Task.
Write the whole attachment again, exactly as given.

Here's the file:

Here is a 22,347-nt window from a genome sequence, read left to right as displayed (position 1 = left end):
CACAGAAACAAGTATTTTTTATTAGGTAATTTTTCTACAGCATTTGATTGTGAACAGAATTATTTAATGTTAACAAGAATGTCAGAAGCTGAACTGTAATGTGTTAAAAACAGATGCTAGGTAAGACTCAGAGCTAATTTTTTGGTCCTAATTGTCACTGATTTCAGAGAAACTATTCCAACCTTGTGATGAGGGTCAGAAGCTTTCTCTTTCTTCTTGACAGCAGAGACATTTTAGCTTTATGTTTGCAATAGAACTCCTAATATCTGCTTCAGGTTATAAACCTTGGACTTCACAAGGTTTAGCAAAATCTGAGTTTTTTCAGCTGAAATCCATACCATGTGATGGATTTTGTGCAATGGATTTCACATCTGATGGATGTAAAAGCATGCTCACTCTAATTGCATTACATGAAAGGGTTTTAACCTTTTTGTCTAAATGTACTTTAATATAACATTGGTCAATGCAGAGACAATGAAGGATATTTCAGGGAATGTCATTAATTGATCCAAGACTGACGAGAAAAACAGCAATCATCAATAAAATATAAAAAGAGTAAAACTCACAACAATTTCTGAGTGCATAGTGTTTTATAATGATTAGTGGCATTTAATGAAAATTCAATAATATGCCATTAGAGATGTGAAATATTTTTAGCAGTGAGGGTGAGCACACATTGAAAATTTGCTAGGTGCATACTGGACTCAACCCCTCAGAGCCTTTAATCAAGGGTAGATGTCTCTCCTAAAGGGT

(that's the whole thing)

Here is a 22,347-nt window from a genome sequence, read left to right as displayed (position 1 = left end):
CACAGAAACAAGTATTTTTTATTAGGTAATTTTTCTACAGCATTTGATTGTGAACAGAATTATTTAATGTTAACAAGAATGTCAGAAGCTGAACTGTAATGTGTTAAAAACAGATGCTAGGTAAGACTCAGAGCTAATTTTTTGGTCCTAATTGTCACTGATTTCAGAGAAACTATTCCAACCTTGTGATGAGGGTCAGAAGCTTTCTCTTTCTTCTTGACAGCAGAGACATTTTAGCTTTATGTTTGCAATAGAACTCCTAATATCTGCTTCAGGTTATAAACCTTGGACTTCACAAGGTTTAGCAAAATCTGAGTTTTTTCAGCTGAAATCCATACCATGTGATGGATTTTGTGCAATGGATTTCACATCTGATGGATGTAAAAGCATGCTCACTCTAATTGCATTACATGAAAGGGTTTTAACCTTTTTGTCTAAATGTACTTTAATATAACATTGGTCAATGCAGAGACAATGAAGGATATTTCAGGGAATGTCATTAATTGATCCAAGACTGACGAGAAAAACAGCAATCATCAATAAAATATAAAAAGAGTAAAACTCACAACAATTTCTGAGTGCATAGTGTTTTATAATGATTAGTGGCATTTAATGAAAATTCAATAATATGCCATTAGAGATGTGAAATATTTTTAGCAGTGAGGGTGAGCACACATTGAAAATTTGCTAGGTGCATACTGGACTCAACCCCTCAGAGCCTTTAATCAAGGGTAGATGTCTCTCCTAAAGGGT